Microsoft is cutting 18,000 jobs, including 12,500 associated with the Nokia handset and services business it acquired earlier this year.
Microsoft is eliminating 18,000 jobs over the next year, including about 12,500 associated with the Nokia Devices and Services team it acquired earlier this year, company officials announced on July 17.
Microsoft also announced today that the company will incur pre-tax charges of $1.1 billion to $1.6 billion for severance and related benefits costs and asset related charges over the next four quarters.
The cuts will begin with a first wave of 13,000, with the vast majority of employees whose jobs will be eliminated being notified over the next six months, according to a memo from CEO Satya Nadella.
Those Nokia jobs that are being eliminated will include both professionals and factory workers.
Reports about Microsoft management’s plans to cut jobs as part of an effort to reduce redundancies and eliminate some engineers who aren’t developers have been circulating for the past month and intensifying in the past week. A July 9 memo about Microsoft’s fiscal 2015 priorities from CEO Satya Nadella hinted about changes that might occur as a result of new priorities and corporate realignment. Nadella declined to comment on layoff plans when asked by reporters who were allowed to speak with him last week about his memo, however.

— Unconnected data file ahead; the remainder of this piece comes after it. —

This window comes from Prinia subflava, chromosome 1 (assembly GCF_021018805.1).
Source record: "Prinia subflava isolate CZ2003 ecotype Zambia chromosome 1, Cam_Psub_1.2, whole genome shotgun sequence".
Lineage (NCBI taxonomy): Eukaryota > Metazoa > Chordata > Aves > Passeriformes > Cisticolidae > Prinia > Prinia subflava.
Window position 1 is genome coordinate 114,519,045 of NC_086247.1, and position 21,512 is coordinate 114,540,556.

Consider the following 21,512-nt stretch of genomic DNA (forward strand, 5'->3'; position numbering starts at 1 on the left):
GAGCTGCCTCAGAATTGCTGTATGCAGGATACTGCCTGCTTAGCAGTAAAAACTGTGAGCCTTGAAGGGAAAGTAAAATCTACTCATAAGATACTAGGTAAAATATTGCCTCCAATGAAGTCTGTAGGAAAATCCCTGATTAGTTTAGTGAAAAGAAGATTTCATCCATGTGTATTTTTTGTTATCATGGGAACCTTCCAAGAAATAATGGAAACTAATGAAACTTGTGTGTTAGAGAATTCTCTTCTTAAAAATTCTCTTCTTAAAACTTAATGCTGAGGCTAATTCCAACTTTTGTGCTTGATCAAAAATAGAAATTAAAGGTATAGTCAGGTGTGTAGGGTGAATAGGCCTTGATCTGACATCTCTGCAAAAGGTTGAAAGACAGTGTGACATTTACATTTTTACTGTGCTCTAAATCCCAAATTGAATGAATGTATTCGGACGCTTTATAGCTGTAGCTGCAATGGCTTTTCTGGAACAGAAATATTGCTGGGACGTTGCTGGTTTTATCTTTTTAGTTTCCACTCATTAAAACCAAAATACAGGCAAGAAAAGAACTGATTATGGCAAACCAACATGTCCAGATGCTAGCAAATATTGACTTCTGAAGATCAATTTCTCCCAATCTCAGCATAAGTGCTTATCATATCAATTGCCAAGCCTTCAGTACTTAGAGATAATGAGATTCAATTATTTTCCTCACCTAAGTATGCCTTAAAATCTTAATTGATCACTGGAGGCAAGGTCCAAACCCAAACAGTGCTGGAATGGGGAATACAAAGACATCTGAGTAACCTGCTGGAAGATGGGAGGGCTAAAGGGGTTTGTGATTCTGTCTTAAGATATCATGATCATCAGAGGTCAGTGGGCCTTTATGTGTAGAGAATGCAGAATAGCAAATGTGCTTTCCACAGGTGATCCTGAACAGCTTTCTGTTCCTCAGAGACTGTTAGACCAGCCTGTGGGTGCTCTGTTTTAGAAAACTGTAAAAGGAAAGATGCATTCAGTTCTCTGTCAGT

This week’s layoffs are expected to hit almost all groups across the nearly 130,000-person company across the world and to include not only the aforementioned engineers who aren’t developers, but also a number of employees in sales and marketing in many groups, according to my and other reporters’ sources.
Microsoft officials planned to start to notify those in the US who are affected on July 17. A company-wide town meeting about the layoffs is scheduled for Friday, July 18.
Few, if any, entire product groups or teams are expected to be eliminated completely in the current layoff scheme, according to my sources. However, I am hearing that Microsoft is evolving the team that has been working on the Android-based Nokia X phones to drop Android and refocus on the Windows Phone OS. Update: Microsoft is confirming this is the plan, noting that current Nokia X phones will continue to be supported.
Microsoft is set to announce its fourth-quarter fiscal 2014 earnings next week, on Tuesday, July 22. (The announcement is on Tuesday rather than Microsoft’s customary Thursday reporting date due to a scheduling conflict with CEO Nadella, who is speaking at MGX, Microsoft’s global sales conference next Thursday in Atlanta.)
Microsoft’s last major round of layoffs occured in 2009, when management eliminated 5,800 positions over the course of two-plus rounds. Then-CEO Steve Ballmer attributed the cuts in 2009 to a “response to the global economic downturn.”